Concern surfaces over Child Welfare Committees falling short of members

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The Sikkim Judicial Academy recently conducted a workshop on the “Role of Child Welfare Committee, Role of Welfare Officers and Role of Special Juvenile Police and NGOs”, for members of Child Welfare Committee, officers from Social Welfare Department, Non Governmental Organizations (NGOs), Special Juvenile Police and District Child Protection Officers, under the guidance of S.S. Hamal, resource person.

The workshop commenced with the highlighting of Sikkim’s current status as the 3rd most prosperous country, and the stark contrast as the first position in the number of suicide cases in India. The disparity indicates to the depression that people feel, not because they do not have, but rather due to the excess of having.

This correlates with Hamal’s first observation of the Child Welfare Committees in Sikkim, wherein Section 27 of the Juvenile Justice Act states that each district must have one Chairperson and four other members, but in Sikkim, only the south district CWC has fulfilled all 5 positions. One would think the capital, Gangtok would have the same but there is only 1 Chairperson and 2 members.

Are the posts vacant because of underqualified people or suitable candidates? If that is the case, Hamal suggested that there should be a slight relaxation, if any applicants were to consider filling the seats.
Although the first part of the session was for the Child Welfare Committee (CWC) and Child Welfare Officers (CWO), none from the latter category were present. He pointed it out saying that it spoke volumes.
During the first session, Hamal also explained that the CWC has tremendous power, from granting custody to selecting foster homes. The latter half of the first session he explained the subsections of Sec 27 of the JJ Act.

The second session was for the Special Juvenile Police Unit and Non-Governmental Organizations and more lively and engaging, with both audience and resource person interacting with real-life cases and stories.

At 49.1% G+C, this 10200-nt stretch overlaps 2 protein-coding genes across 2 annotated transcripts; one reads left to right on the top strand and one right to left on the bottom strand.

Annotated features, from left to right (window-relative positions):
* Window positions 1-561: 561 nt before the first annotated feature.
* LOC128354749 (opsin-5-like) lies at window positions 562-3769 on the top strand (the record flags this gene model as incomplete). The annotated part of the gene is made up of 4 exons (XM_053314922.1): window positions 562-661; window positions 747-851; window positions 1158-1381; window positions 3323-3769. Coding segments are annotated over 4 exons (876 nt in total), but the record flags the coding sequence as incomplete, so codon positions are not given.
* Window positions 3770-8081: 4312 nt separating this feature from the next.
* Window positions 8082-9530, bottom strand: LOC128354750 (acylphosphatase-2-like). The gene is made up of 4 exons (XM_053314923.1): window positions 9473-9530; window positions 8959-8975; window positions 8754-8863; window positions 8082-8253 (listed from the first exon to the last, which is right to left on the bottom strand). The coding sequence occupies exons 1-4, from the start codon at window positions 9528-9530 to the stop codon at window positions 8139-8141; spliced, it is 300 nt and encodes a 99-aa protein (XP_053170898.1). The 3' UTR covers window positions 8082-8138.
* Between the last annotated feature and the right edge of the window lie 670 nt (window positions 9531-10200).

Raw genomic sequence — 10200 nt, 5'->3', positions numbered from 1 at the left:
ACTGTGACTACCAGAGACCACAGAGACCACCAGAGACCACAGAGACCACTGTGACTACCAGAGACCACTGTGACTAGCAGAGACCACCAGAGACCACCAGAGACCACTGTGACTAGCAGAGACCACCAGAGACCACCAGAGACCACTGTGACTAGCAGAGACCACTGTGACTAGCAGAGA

Members of the CWC suggested that the police should be taught how to deal with children with mental issues and be aware of certain patterns that the juvenile in custody shows because sometimes, they commit suicide in a panic. These deaths and suicides in custody or in rehabilitation could be preventable if the patterns in the juvie are recognized earlier by the officers authorized to look after them.

Roshnila Gurung, Child Protection Officer (South) mentioned that the most common background of children in juvenile custody is that they come from broken families. She added that a more therapeutic approach is needed, instead of only administering medicine to them.
“I think counsellors should not be monotonous (one-on-one therapy) but rather, creative in their approach to treatment (alternative therapy)”, she said.

The audience deliberated on whether a separate facility needs to be created for children who are not taken by homes or institutions, owing to the lack of help that neither could provide. The only problem is that the state does not accommodate for such infrastructure, much less trained medical professionals who could help the children. The salary is meagre, no long term legal services are granted for the children. In the current infrastructure, the children suffer from added trauma.

Sikkim’s lack of child psychologists and mental health professionals is extremely harmful in the long run. A young child psychologist present in the audience shared her experience of applying for a vacant post. The concerned department replied that there were no vacancies, yet everyone concerned with the Juvenile Justice Act thought otherwise.

A few police officers shared that shuffling of competent and trained (with the Juvenile Justice Act and Mental Health sensitization) personnel by the time they become familiar with everything that needs to be is a serious blow to the stations. Therefore, a suggestion was that police academies are taught about the necessary laws before joining the job; practical, ground-level solutions are needed.

Tseten P. Bhutia, SDPO Mangan said that there are 3-4 juvenile cases in a month, the most common being POCSO cases, missing children and a few thefts. Since a police officer could seem intimidating to a child, he says that sensitization programs by the police department are conducted in schools and other places.

At the conclusion of the workshop, since all officers and authorities concerned with juveniles in protection/custody brought forward a range of suggestions, the Sikkim Judicial Academy’s Director decided that the Academy would like to compile it all and take it forward for consideration by the High Court.
“It is not fun to keep it all on paper – it also needs to be practical”, quipped Hamal.

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